CC Bitesize interview – Andy Schwartz

Ahead of the Critical Communications Bitesize ‘TETRA in the US’ session, NJ Transit director of radio Andy Schwartz offers some strong opinions about the technology in relation to broadband

Like Comment
Related Content
Andy Schwartz
Andy Schwartz

What could have been done to make the roll-out of TETRA easier in the United States?

There is really no good answer for this question as it is well behind us. There are, currently, no barriers to deploying TETRA in the US,  other than it is restricted to certain frequency bands in the 450 MHz and 850 MHz bands. TETRA also requires 25 kHz channels versus other technologies that only require 12.5 kHz channels. Both technologies provide a 6.25 kHz channel equivalency.

There are many ‘should’ve, could’ve, would’ves’ that apply to the availability and roll-out of TETRA in the US. The great thing is that it is here, now. What could make things better? One thing would be to get more TETRA vendors into the US market to make the technology even more attractive, by providing enhanced choices when it comes to both infrastructure and terminals.

Why is the market as difficult as it is?

The question really should be, ‘Why was the market as difficult as it was?’. I truly believe that the TETRA standard sells itself when presented as a solution for those who need a mission-/business-critical PMR/LMR system for both voice and data. The industry has seen that, with major transit and utility companies selecting TETRA as their technology of choice. TETRA was also adopted at several major airports in the US.

The main contributor to the TETRA standard’s late US market entry were the regulatory and commercial pressures of the US public safety market. These two barriers kept the TETRA standard out of reach of the US marketplace until 2012/2013, when regulatory changes were made to accommodate the TETRA transmission mask. By this time, however, other technologies had made such gains in penetrating the public safety space, TETRA has been relegated to mostly business/industrial/transport/utility applications, where it shines.

Could this change? Perhaps. Against other digital trunked standards for public safety, there are many pros for TETRA. The challenge for TETRA vendors is to overcome deeply embedded beliefs about radio technology and interoperability – very important elements in the US public safety market.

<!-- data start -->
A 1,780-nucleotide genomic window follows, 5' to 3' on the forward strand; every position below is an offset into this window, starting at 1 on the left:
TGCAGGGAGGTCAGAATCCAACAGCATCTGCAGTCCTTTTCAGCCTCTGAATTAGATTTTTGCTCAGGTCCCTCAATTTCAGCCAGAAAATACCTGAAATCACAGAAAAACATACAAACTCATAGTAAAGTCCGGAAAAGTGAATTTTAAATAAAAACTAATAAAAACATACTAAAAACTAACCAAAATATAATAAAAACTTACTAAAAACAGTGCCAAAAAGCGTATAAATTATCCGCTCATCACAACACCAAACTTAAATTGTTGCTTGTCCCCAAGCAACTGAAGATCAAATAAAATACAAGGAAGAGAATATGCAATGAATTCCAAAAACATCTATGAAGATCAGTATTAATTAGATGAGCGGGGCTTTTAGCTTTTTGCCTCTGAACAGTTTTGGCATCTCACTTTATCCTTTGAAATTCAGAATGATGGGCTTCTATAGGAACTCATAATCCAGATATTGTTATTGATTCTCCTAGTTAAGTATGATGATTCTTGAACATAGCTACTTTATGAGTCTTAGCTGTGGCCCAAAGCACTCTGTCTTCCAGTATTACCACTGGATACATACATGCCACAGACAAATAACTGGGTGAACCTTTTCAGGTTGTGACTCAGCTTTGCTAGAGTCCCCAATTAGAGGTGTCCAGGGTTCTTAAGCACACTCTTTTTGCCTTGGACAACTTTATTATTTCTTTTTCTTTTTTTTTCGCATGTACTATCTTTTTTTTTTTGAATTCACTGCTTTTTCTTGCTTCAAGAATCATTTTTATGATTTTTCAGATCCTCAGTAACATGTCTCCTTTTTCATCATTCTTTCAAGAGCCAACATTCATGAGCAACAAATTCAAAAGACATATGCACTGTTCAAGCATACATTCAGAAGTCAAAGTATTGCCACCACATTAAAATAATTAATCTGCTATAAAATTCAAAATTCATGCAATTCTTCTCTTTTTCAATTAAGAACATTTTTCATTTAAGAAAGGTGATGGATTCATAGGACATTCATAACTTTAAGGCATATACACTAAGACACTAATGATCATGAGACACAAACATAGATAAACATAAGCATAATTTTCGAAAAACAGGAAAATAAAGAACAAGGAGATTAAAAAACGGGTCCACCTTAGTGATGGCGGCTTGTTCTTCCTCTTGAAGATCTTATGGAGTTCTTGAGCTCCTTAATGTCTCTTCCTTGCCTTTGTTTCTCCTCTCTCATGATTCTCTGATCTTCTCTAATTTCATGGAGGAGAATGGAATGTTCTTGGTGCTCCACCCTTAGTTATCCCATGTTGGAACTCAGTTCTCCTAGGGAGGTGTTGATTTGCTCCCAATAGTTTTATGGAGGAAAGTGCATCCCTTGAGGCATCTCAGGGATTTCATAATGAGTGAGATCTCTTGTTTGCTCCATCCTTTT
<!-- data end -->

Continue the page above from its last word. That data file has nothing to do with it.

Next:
Can you make the case for TETRA being superior to broadband in a business-/mission-critical context?

I don’t look at this as a mutually-exclusive choice – broadband versus narrowband. They complement each other, and there is a need for both.

Mission/business-critical narrowband is absolutely necessary for voice communications. These systems are hardened to withstand man-made and natural incidents that can – and do - very negatively impact commercial broadband systems. It has been seen over and over with fires, earthquakes, hurricanes, floods and so on. It is essential that voice communication survives to enable public safety to deliver lifesaving services and critical infrastructure operators to recover their systems.

On the other hand, narrowband systems don’t have anywhere near the capacity to support data-intensive applications that can be supported by broadband. These data services are, generally, mission-essential, not critical, and agencies can continue providing critical services without broadband data while using their mission-critical narrowband systems for voice/coordination.

To what degree is broadband a threat to the US TETRA industry?

Broadband shouldn’t be a threat to the US TETRA industry as long as broadband’s place is kept in perspective, and TETRA vendors are successful on positioning TETRA for what it’s best known for – mission-critical voice with narrowband data. TETRA should be primary for voice. Always. Broadband can be primary for data. Broadband can also be secondary for voice using the multitude of PoC applications that exist today.

Commercial networks, including FirstNet and the various ‘FirstNet-like’ offerings from other carriers, are not able to replace public safety/mission-critical systems today. They can’t support a critical need for public safety/mission-critical operators’ off-infrastructure calls [that is, direct mode/talk-around/simplex].

Broadband has a long way to go before it is a credible alternative to PMR/LMR systems for voice. Until then, it is a great compliment.

‘Critical narrowband: The user perspective’ takes place 23 & 24 June 2021. For more information and to book your place, click here

Philip Mason

Managing Editor, Critical Communications Portfolio, Mark Allen Exhibitions

32 Contributions
0 Following